The off-the-beaten-path faces and places of the total eclipse in Montreal | CBC News

While Montreal’s downtown may have been in the path of totality of Monday’s eclipse, it certainly wasn’t destination No. 1 for many viewers. 

Shortly after noon, streets near the city’s bridges began to fill with cars leaving the island for the viewing experience. 

Hundreds of thousands headed off-island — where they could see the eclipse outside of a busy city, free of skyscrapers and noise from construction crews — or to nearby landmarks, such as Sainte-Hélène Island on the St. Lawrence River, where activities had been planned for months.

Enya Astelle and her friend Josiane Neault danced to songs emanating from the car next to theirs on Ste-Catherine Street East, as they sat in bumper-to-bumper traffic. The two were heading back to St-Jean-sur-Richelieu, about 40 kilometres away, after having travelled into town to pay a fine.

“We’re going to watch from the hot tub! My mom’s freaking out. It’s a really big deal for her. It should be fun,” said Astelle. 

But a city’s a city and the work never stops, so CBC decided to chat with the stragglers, the workers, the urban dwellers — who stayed in town, stepped outside and were delighted by what they saw, or didn’t give a hoot at all. 

two young women inside a car
Enya Astelle, right, and Josiane Neault wait in downtown Montreal traffic before heading home to St-Jean-sur-Richelieu to view the total eclipse from Astelle’s mother’s hot tub. (Verity Stevenson/CBC)

“For me, it’s like you would say in English: ‘No big deal!'” said Claudette Desmarais, who was running some errands downtown.

Sequins sparkled on the white ball cap atop her head, but Desmarais said she wasn’t a fan of the moon and the stars, or anything that people made too much of a big deal about, really. 

A woman on a downtown street wearing a sequined ball cap
Claudette Desmarais, who was shopping in downtown Montreal, said, laughing, that she would not be viewing the eclipse, calling it, ‘no big deal.’ (Verity Stevenson/CBC)

Kamel Bousba and his two children, Yasmine and Massine, stood in line at a bus stop on St-Hubert Street, waiting to catch a ride to the science centre in the Old Port. For them, this was a big deal. 

“It’s rare to see the eclipse. My history teacher says it only happens about once every 100 years,” said Massine. “We learned that there’s only a 0.05 per cent chance of seeing an eclipse in your life,” his sister said.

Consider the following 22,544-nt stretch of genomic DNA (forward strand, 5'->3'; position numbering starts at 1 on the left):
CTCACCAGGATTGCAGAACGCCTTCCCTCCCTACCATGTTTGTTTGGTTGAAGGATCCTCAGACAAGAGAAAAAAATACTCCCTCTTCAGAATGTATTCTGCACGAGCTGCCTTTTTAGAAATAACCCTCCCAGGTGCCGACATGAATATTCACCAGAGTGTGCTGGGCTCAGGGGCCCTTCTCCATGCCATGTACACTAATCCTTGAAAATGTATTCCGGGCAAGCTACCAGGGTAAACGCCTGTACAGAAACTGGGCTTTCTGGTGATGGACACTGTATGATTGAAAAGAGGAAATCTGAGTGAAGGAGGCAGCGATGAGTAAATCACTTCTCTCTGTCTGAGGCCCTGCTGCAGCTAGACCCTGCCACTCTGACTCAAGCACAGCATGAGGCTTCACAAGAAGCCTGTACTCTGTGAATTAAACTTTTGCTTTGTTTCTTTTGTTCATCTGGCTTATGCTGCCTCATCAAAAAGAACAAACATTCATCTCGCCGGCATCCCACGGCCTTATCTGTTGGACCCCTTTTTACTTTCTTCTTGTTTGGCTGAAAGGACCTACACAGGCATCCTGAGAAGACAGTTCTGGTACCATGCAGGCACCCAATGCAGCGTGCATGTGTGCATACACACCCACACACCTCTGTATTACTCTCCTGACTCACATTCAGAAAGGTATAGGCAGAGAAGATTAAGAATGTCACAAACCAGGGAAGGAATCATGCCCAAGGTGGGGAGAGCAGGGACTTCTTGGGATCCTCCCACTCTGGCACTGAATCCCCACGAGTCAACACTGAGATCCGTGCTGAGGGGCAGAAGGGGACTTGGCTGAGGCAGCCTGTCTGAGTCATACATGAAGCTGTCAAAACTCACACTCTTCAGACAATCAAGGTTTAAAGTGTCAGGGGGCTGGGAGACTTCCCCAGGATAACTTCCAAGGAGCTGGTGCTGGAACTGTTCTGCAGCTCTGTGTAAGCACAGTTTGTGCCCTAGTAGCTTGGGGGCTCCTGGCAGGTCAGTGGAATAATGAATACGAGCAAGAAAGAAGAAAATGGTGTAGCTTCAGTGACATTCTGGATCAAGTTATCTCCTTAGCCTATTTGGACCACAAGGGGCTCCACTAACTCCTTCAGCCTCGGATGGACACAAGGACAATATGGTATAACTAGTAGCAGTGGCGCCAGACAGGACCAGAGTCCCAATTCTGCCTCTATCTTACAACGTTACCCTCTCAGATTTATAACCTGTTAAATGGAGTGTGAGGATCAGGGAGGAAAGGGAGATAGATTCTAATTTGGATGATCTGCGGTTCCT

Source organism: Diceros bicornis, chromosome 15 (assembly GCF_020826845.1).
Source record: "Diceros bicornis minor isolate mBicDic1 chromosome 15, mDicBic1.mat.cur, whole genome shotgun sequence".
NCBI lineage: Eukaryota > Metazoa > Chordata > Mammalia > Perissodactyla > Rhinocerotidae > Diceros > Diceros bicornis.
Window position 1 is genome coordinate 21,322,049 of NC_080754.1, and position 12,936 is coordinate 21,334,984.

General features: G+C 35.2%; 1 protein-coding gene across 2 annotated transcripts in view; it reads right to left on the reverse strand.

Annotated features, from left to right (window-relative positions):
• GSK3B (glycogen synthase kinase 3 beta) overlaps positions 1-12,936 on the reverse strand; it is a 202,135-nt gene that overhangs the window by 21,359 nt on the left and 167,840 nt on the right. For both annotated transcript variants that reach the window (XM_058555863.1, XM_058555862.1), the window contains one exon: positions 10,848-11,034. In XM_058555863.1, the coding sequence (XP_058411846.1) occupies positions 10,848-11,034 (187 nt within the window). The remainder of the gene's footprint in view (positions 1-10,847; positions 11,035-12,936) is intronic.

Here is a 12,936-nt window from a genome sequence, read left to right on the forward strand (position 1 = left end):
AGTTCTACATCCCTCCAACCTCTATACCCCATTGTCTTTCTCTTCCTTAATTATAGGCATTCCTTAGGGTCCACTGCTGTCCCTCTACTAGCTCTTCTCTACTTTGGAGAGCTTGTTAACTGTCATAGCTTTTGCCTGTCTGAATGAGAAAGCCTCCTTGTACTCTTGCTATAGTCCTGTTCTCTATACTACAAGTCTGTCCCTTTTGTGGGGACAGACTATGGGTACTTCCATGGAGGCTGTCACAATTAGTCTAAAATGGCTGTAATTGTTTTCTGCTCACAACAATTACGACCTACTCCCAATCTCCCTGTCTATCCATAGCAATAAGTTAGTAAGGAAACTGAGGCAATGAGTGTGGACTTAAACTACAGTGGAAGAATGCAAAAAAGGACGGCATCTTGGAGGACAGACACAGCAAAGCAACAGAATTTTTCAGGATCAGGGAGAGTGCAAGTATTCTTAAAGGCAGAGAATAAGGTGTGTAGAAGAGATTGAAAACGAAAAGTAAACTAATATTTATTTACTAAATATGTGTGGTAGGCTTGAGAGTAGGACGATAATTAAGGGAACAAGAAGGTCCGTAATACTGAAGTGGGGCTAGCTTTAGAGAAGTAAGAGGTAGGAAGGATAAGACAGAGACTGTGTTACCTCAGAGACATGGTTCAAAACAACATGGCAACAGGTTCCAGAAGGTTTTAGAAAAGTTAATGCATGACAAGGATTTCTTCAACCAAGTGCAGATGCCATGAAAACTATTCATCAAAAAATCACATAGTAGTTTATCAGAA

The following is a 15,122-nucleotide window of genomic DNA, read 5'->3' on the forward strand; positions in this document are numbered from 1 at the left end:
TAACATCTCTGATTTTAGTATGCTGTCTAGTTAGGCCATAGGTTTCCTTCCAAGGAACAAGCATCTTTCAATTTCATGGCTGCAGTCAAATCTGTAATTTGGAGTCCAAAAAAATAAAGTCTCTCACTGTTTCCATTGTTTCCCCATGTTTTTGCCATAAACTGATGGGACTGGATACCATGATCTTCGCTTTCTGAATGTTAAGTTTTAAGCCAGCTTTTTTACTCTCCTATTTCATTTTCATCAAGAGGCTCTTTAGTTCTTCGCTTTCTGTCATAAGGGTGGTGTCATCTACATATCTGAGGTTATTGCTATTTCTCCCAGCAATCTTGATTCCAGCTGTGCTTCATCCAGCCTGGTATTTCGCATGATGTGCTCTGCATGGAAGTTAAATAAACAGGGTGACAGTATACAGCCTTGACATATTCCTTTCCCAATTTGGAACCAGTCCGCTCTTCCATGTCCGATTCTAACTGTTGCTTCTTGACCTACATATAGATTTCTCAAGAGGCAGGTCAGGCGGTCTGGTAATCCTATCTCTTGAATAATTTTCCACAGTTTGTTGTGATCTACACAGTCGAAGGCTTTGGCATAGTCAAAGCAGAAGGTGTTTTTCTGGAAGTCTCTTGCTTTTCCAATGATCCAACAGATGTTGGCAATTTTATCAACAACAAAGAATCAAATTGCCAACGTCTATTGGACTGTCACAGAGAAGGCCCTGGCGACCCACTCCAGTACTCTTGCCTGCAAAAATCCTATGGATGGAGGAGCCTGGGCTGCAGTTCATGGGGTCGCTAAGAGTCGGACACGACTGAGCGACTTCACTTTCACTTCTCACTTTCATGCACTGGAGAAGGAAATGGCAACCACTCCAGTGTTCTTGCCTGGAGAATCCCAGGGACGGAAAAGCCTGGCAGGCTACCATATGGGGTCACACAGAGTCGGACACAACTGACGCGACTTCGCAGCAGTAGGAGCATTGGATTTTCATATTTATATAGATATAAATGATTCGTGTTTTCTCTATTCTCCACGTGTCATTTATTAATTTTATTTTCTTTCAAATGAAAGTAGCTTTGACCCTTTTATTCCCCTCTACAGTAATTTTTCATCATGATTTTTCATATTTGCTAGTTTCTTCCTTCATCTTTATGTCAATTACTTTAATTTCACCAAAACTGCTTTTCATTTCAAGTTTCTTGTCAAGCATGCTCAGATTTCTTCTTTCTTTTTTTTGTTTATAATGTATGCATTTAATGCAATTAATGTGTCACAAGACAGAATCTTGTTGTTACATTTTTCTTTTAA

Bousba said he’d been lucky enough to see a total eclipse once before, when he still lived in Algeria in 2004. 

“My kids haven’t stopped asking questions about it. At the time, people were scared. But it was amazing. It’s really beautiful. It’s like the time changes, and becomes darker and darker and then bright as day again,” said Bousba.

a young family
Kamel Bousba, centre, and his two children, Massine, left, and Yasmine, right, waited for a city bus to take them to the Centre des Sciences to view the total eclipse. (Verity Stevenson/CBC)

Up the street, traffic signaller Carole Therrien sat on a little bench outside the construction site she was working for. 

“I don’t have any eclipse glasses or anything so I won’t be able to see it, but I didn’t really try anyway,” said Therrien, who would be working throughout the celestial event. 

When CBC visited her back at her post afterward, Therrien was with her colleague, Carole Proulx. The two had viewed it together and had a certain spring in their step. Still without glasses, Therrien had stolen a few glances when the eclipse reached totality, bathing the city in an eerie mid-day darkness. 

“It wasn’t bad. Pretty spectacular, actually,” Therrien said. Her colleague had a little more to say. 

“Everything went so, so dark all of a sudden. And lights went on in the buildings. People were yelling and screaming. It was crazy. It’s really something to see.”